A reader’s request from a marcom professional:
“I’m new to my company as a Marcom professional, but my boss already has high expectations and is pressuring me to do for more for faster revenue. That includes attacking our competitors. Help!”
It appeared to me her boss was desperate and expected miracles in marketing and communications. If you are in a similar situation, consider until you develop trust and respect from your new employer, you’ve got a tough job.
Otherwise, you’ve got two choices: Find another job or develop a successful strategy and market your ideas to your boss.
Also, the value of marketing is often underestimated and it’s the scapegoat when other factors should be blamed for poor sales.
Marketing professionals often complain about a lack of senior management respect or lack of access to the CEO.
Incidentally, there are four keys to marketing your ideas to CEOs.
What’s more, marketing budgets are the first to be slashed during tough times.
Ironically, that’s the time to increase marketing.
A marcom professional needs to know how to sell ideas inside the office as well as outside.
Accelerate sales by asking yourself these four questions:
1. What in my past has prepared me to deal with this challenging situation?
2. What is needed short-term and long-term?
3. How can I maximize customer loyalty?
4. What new initiatives are needed?
In other words, use old school/new school thinking.
Del Sharbutt, the legendary broadcaster with a cavernous voice, was one of my radio mentors in the mid-1970s. (Del Sharbutt, 90, a Broadcast Announcer – The New York Times; Del Sharbutt – Entertainment News, Obituary, Media – Variety.)
He was retired when I met him. I was news director at an all-news radio station.
Del’s career included being a news anchor for the Mutual Broadcasting System, which had been the world’s largest radio network. He was an emcee for Frank Sinatra’s big band concerts, and was the creator of two hugely successful advertising slogans: “LSMFT, Lucky Strike Means Fine Tobacco” and Campbell Soups’ “M’m! M’m! Good.”
When he spoke I listened. Even though my radio station had jumped from last in the ratings race to second place in just one year, it had challenges attracting young women in a competitive California market. Del suggested I interview elementary school kids about what they wanted for Christmas. It was an old idea but the results were astounding.
One of his responses still pays me dividends: “Kid, every experience is a learning experience.”
Hence, the question: What in my past has prepared me to deal with this challenging situation?
For challenges in customer loyalty, I turned to my interest in sports. Defense in sports is a good metaphor for effective customer loyalty programs. Baseball teams win the World Series essentially because of great pitching and error-free play in the field. So protect your turf with a strong customer loyalty program while you also strategize for new opportunities.
Case study of a high-tech company
One of my firm’s clients, a life sciences imaging company, contracted me to analyze why its sales were flat. The marketing manager was frustrated so I suggested that I interview a cross section of their customers. One of the keys was to ask open-ended questions to get comprehensive answers instead of yes or no answers.
The marketing manager liked my research approach, but he only wanted me to talk with the disloyal customers. My goal was to get a snapshot of the big picture – an overview of what all the client’s customers liked and disliked. I persuaded the client to allow me to interview high-volume satisfied customers; second-tier customers; and customers who stopped buying altogether.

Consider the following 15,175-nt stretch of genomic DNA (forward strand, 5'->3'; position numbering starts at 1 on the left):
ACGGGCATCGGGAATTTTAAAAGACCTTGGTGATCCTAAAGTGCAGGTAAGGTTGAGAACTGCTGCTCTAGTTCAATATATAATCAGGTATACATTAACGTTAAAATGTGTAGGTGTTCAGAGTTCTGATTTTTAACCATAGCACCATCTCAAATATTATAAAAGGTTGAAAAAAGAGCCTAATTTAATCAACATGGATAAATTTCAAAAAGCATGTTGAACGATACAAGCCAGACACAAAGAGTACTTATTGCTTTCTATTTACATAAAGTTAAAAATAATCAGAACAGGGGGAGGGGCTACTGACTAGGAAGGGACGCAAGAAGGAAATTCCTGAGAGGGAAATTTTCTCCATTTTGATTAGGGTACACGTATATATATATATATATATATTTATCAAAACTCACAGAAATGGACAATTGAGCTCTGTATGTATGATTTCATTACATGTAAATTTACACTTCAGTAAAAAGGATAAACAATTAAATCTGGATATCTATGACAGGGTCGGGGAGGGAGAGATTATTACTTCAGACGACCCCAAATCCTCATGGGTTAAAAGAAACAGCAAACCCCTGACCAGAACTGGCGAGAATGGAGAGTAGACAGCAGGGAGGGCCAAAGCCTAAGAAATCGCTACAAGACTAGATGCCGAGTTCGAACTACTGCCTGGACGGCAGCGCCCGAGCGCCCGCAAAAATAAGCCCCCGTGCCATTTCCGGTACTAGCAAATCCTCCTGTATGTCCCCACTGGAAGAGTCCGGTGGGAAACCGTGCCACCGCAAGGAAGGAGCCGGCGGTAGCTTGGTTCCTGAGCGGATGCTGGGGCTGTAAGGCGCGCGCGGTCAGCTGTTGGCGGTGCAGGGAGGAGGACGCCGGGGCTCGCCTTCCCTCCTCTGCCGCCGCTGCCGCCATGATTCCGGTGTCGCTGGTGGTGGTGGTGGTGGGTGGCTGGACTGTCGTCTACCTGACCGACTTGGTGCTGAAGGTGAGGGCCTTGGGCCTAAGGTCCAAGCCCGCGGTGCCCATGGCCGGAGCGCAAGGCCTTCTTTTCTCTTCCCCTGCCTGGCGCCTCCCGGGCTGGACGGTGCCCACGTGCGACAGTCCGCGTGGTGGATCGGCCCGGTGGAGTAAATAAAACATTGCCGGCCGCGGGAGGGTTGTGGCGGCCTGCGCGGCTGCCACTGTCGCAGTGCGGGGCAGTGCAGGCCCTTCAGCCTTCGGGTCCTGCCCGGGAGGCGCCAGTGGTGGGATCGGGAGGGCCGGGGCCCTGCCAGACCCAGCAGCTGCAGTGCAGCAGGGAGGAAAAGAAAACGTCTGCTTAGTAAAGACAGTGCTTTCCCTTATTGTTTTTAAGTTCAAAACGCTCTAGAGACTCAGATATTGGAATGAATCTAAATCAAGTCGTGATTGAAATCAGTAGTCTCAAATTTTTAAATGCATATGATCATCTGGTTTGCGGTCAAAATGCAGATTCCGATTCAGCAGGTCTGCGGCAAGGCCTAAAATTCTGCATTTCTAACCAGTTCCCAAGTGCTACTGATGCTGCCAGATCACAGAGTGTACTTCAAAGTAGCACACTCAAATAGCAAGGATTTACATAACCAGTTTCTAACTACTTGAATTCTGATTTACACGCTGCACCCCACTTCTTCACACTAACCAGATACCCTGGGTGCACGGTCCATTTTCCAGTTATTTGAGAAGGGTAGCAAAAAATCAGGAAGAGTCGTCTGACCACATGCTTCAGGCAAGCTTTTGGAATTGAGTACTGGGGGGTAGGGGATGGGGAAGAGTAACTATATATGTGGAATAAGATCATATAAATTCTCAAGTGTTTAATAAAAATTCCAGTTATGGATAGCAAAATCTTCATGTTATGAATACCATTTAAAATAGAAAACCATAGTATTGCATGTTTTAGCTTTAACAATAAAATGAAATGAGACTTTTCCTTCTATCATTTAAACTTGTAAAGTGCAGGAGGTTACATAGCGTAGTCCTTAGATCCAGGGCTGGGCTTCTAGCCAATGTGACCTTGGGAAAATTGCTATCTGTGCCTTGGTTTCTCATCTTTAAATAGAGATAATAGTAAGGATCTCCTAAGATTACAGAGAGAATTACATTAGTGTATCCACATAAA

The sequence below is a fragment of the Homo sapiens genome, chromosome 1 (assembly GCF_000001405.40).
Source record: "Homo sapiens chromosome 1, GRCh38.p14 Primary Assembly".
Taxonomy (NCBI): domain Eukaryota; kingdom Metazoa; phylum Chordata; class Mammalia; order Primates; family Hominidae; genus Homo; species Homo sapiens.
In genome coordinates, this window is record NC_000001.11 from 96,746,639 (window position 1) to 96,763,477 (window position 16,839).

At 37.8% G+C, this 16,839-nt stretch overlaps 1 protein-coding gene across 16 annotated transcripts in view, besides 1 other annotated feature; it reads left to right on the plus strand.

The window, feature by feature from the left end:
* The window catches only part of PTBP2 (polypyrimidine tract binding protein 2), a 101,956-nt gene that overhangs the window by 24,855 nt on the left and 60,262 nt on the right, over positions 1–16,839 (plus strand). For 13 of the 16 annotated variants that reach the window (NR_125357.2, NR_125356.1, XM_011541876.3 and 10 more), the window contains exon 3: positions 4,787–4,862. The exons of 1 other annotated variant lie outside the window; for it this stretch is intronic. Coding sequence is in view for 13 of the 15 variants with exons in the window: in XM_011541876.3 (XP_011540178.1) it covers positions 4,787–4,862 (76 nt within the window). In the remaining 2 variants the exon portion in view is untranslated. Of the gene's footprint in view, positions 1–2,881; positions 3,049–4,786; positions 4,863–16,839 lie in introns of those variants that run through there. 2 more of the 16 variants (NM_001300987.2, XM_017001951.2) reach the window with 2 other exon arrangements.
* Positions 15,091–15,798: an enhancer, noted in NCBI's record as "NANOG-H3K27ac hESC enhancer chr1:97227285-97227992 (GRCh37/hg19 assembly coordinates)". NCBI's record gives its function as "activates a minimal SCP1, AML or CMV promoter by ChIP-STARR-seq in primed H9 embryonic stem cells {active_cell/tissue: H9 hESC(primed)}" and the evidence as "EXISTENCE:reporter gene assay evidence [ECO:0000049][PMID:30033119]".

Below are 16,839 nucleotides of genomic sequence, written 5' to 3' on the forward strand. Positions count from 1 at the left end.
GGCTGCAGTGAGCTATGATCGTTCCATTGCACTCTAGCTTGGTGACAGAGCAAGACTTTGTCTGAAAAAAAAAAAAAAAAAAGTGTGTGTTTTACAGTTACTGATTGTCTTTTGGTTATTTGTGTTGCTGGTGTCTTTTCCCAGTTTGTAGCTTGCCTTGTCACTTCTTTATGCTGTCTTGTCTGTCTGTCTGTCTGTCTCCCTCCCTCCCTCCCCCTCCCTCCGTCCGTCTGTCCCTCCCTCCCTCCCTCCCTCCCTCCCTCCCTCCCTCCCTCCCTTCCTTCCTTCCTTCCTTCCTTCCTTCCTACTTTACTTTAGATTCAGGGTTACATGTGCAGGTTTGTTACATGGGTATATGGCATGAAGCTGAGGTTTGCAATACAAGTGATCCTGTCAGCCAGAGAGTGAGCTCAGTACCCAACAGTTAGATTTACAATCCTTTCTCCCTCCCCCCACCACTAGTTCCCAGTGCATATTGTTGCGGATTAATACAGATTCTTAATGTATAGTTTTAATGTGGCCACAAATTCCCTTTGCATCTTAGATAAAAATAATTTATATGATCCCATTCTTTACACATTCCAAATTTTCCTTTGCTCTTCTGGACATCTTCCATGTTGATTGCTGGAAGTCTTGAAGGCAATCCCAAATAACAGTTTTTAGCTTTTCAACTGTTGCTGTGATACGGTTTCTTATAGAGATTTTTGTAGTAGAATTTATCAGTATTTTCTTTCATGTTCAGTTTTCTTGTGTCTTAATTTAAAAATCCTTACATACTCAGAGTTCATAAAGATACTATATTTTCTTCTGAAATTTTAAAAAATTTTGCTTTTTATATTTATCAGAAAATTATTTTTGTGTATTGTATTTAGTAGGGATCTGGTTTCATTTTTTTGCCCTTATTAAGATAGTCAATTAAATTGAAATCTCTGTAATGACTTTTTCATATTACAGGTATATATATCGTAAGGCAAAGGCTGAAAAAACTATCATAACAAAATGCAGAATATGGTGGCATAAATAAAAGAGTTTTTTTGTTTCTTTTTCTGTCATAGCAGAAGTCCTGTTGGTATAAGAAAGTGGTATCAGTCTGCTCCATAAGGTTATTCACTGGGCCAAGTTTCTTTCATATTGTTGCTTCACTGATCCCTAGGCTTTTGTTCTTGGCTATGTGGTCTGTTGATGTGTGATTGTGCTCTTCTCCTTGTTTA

The client sent letters to 25 of its worldwide customers to expect a telephone call from me. The most helpful solutions evolved from an interview with one of my client’s biggest customers, who told me: “We like them a lot.” When I asked the customer what he liked the least, he said: “They’re great people and we like everything about them.”
But in a follow-up question, I asked: “If you had a magic wand, what would you change about the relationship?”
The customer answered: “When we have a problem, their customer service is a nightmare.”
Also, my recollection is that the client’s technicians and customer service reps rarely – if ever – said thank you to their customers.The nightmarish quote was a shock to the marketing manager. He asked me to present my findings to the company’s board of directors. The board was astounded.
Customer loyalty program
For a solid foundation, these areas need to be addressed for an effective customer loyalty program:
- Make certain that everyone in your company has an attitude of gratitude and says thank you to customers either for their purchases or for even just considering your company’s products.
- Enhance trust by soliciting feedback from your customers. Act on their comments quickly.
- Make certain customers are fully aware of your full line of products.
- Develop a customer rewards program and value-added programs to multiply sales.
Avoid Comparison Ads
Regarding your boss wanting to attack competitors, you never want to be known for such tactics. Always take the high road.
When the media or customers ask you for a comment on your competitors, immediately respond with a compliment. Then, toot your company’s horn. Otherwise, you will turn off customers and you’ll find yourself in the unfortunate position of having to cut prices.
So, remember: If you use old school/new school thinking, good things will happen.
From the Coach’s Corner, here are related articles:
- Rock in Your Marketing Messages with 5 Writing Tips
- Want More Business? Build Trust with Consumers…Here’s How
- Understanding Customers: Social Media Teaches Another Lesson
“The aim of marketing is to know and understand the customer so well the product or service fits him and sells itself.”